The stork's preferred feeding grounds are grassy meadows, farmland and shallow wetlands. The storks have also been reported foraging in rubbish dumps in the Middle East, North Africa, and South Africa.
     
  • Saddle-billed Stork Ephippiorhynchus senegalensis
    The Saddle-billed Stork (Ephippiorhynchus senegalensis) is a large wading bird in the stork family, Ciconiidae. It is a widespread species which is a resident breeder in sub-Saharan Africa from Sudan, Ethiopia and Kenya south to South Africa, and in The Gambia, Senegal, Côte d'Ivoire and Chad in west Africa.

    This is a huge bird that regularly attains a height of 150 cm and a 270 cm wingspan. The male is larger and heavier than the female, with a range of 5.1-7.5 kg, the female is usually between 5 and 6.9 kg. It is probably the tallest, if not the heaviest, of the storks. Females are distinctly smaller than the males. The sexes can be readily distinguished by the golden yellow irises of the female and the brown irises of the male.

    It is spectacularly plumaged, identical in male and female. The head, neck, back, wings, and tail are iridescent black, with the rest of the body and the primary flight feathers being white. Juveniles are browner grey in plumage. The massive bill is red with a black band and a yellow frontal shield (the “saddle”). The legs and feet are black with pink knees. On the chest is a bare red patch of skin, whose colour darkens during breeding season.[1]

    They are silent except for bill-clattering at the nest. Like most storks, these fly with the neck outstretched, not retracted like a heron; in flight, the large heavy bill is kept drooping somewhat below belly height, giving these birds a very unusual appearance to those who see them for the first time (see here [2] for photo). To experienced birdwatchers on the other hand, this makes them easily recognizable even if seen from a distance. It has been suggested that due to the large size and unusual appearance in flight, this species is the basis for the "Big Bird" and Kongamato cryptids.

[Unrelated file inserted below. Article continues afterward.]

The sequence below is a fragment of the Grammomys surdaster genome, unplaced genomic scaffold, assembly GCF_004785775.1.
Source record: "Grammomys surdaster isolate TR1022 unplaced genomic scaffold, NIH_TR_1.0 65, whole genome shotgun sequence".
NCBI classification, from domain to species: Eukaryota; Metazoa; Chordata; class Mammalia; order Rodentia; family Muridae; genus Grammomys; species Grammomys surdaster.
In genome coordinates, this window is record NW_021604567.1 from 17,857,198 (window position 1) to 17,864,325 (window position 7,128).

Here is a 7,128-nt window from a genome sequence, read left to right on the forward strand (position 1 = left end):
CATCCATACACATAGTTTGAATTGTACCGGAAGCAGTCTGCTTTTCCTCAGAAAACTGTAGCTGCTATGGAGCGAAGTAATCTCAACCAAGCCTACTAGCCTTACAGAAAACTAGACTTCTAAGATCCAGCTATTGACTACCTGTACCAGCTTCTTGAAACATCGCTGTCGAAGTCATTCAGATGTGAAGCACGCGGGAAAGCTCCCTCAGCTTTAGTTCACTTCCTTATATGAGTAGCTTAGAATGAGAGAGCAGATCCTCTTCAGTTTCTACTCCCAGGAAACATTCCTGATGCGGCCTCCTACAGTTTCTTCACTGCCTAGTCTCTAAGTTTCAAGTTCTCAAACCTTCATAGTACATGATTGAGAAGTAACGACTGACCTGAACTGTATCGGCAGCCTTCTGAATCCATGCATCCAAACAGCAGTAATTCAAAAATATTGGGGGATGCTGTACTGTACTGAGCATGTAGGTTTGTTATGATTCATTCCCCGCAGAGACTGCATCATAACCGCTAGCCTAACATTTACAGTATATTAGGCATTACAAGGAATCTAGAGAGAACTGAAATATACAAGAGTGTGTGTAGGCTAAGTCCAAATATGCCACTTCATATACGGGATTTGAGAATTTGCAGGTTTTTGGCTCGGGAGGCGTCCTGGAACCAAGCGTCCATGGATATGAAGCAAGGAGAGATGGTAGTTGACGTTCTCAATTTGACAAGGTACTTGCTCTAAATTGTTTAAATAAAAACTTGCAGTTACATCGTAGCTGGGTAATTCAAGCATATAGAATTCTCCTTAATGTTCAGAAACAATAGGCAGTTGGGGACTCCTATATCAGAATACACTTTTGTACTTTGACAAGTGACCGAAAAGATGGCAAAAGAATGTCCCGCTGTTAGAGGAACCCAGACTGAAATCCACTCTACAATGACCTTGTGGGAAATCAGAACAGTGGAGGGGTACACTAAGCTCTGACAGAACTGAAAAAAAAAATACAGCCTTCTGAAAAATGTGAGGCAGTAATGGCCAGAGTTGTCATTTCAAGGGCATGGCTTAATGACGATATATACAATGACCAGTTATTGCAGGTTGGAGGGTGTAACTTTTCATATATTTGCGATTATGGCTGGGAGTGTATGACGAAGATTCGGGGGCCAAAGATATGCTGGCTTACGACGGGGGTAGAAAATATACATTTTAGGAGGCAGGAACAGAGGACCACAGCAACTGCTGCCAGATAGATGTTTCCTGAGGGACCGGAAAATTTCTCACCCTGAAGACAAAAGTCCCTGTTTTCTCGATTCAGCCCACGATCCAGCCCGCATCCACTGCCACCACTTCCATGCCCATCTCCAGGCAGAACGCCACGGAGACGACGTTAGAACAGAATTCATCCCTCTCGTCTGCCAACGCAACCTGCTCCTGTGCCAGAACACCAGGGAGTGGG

The Saddle-billed Stork, like most of its relatives, feeds mainly on fish, frogs and crabs, but also on small birds and reptiles . They move in a deliberate and stately manner as they hunt, in a similar way to the larger herons.
     
  • Marabou Stork Leptoptilos crumeniferus
    The Marabou Stork, Leptoptilos crumeniferus, is a large wading bird in the stork family Ciconiidae. It breeds in Africa south of the Sahara, occurring in both wet and arid habitats, often near human habitation, especially waste tips. It is sometimes called the "undertaker bird," due to its shape from behind: cloak-like wings and back, skinny white legs, and sometimes, a large white mass of "hair."

    A massive bird, large specimens are thought to reach a height of 150 cm, a weight of over 9 kg and have a wingspan of at least 3.5 m. In the last regard, it shares the distinction of having the largest wingspan of any landbird with the Andean Condor. More typically, these birds measure 120–140 cm, 225–285 cm across the wings, and weigh 4.5–8 kg. Unlike most storks, the three Leptoptilos species fly with the neck retracted like a heron.

    The Marabou is unmistakable due to its size, bare head and neck, black back, and white underparts. It has a huge bill, a pink gular sac at its throat, a neck ruff, and black legs and wings. The sexes are alike, but the young bird is browner and has a smaller bill. Full maturity is not reached for up to four years.

    Like most storks, the Marabou is gregarious and a colonial breeder. In the African dry season (when food is more readily available as the pools shrink) it builds a tree nest in which two or three eggs are laid.

    It also resembles other storks in that it is not very vocal, but indulges in bill-rattling courtship displays. The throat sac is also used to make various noises at that time.